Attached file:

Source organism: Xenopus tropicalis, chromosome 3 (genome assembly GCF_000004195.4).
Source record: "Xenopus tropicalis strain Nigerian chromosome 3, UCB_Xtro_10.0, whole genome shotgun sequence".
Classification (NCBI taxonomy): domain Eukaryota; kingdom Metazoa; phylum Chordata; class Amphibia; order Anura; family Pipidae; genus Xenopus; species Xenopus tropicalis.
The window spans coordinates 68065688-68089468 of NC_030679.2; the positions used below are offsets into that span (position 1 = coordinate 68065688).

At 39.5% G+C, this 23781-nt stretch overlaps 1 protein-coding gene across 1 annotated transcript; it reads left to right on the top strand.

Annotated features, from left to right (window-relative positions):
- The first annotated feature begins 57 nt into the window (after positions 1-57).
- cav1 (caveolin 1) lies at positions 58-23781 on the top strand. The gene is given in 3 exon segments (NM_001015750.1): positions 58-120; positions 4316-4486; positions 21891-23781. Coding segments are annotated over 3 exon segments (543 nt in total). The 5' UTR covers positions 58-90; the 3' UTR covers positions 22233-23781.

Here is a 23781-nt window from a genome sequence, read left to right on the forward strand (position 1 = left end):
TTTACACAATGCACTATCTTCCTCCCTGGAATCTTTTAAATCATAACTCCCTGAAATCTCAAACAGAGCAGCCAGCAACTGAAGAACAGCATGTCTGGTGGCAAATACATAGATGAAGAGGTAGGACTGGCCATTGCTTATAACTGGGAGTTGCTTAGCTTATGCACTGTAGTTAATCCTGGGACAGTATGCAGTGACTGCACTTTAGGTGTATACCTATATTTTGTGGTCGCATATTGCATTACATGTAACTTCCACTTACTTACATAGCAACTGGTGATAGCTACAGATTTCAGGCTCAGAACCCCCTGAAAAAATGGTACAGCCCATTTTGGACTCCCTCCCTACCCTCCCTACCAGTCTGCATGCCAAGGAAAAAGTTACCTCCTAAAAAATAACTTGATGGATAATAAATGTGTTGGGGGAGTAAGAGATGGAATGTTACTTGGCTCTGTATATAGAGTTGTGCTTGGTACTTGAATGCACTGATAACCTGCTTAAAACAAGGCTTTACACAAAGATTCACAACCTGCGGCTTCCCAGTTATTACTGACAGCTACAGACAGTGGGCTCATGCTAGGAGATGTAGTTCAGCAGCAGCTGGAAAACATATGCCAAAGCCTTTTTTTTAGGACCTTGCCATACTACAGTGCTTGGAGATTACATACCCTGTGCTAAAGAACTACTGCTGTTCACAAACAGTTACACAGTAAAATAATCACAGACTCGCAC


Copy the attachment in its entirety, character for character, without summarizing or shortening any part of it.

Source organism: Xenopus tropicalis, chromosome 3 (genome assembly GCF_000004195.4).
Source record: "Xenopus tropicalis strain Nigerian chromosome 3, UCB_Xtro_10.0, whole genome shotgun sequence".
Classification (NCBI taxonomy): domain Eukaryota; kingdom Metazoa; phylum Chordata; class Amphibia; order Anura; family Pipidae; genus Xenopus; species Xenopus tropicalis.
The window spans coordinates 68065688-68089468 of NC_030679.2; the positions used below are offsets into that span (position 1 = coordinate 68065688).

At 39.5% G+C, this 23781-nt stretch overlaps 1 protein-coding gene across 1 annotated transcript; it reads left to right on the top strand.

Annotated features, from left to right (window-relative positions):
- The first annotated feature begins 57 nt into the window (after positions 1-57).
- cav1 (caveolin 1) lies at positions 58-23781 on the top strand. The gene is given in 3 exon segments (NM_001015750.1): positions 58-120; positions 4316-4486; positions 21891-23781. Coding segments are annotated over 3 exon segments (543 nt in total). The 5' UTR covers positions 58-90; the 3' UTR covers positions 22233-23781.

Here is a 23781-nt window from a genome sequence, read left to right on the forward strand (position 1 = left end):
TTTACACAATGCACTATCTTCCTCCCTGGAATCTTTTAAATCATAACTCCCTGAAATCTCAAACAGAGCAGCCAGCAACTGAAGAACAGCATGTCTGGTGGCAAATACATAGATGAAGAGGTAGGACTGGCCATTGCTTATAACTGGGAGTTGCTTAGCTTATGCACTGTAGTTAATCCTGGGACAGTATGCAGTGACTGCACTTTAGGTGTATACCTATATTTTGTGGTCGCATATTGCATTACATGTAACTTCCACTTACTTACATAGCAACTGGTGATAGCTACAGATTTCAGGCTCAGAACCCCCTGAAAAAATGGTACAGCCCATTTTGGACTCCCTCCCTACCCTCCCTACCAGTCTGCATGCCAAGGAAAAAGTTACCTCCTAAAAAATAACTTGATGGATAATAAATGTGTTGGGGGAGTAAGAGATGGAATGTTACTTGGCTCTGTATATAGAGTTGTGCTTGGTACTTGAATGCACTGATAACCTGCTTAAAACAAGGCTTTACACAAAGATTCACAACCTGCGGCTTCCCAGTTATTACTGACAGCTACAGACAGTGGGCTCATGCTAGGAGATGTAGTTCAGCAGCAGCTGGAAAACATATGCCAAAGCCTTTTTTTTAGGACCTTGCCATACTACAGTGCTTGGAGATTACATACCCTGTGCTAAAGAACTACTGCTGTTCACAAACAGTTACACAGTAAAATAATCACAGACTCGCAC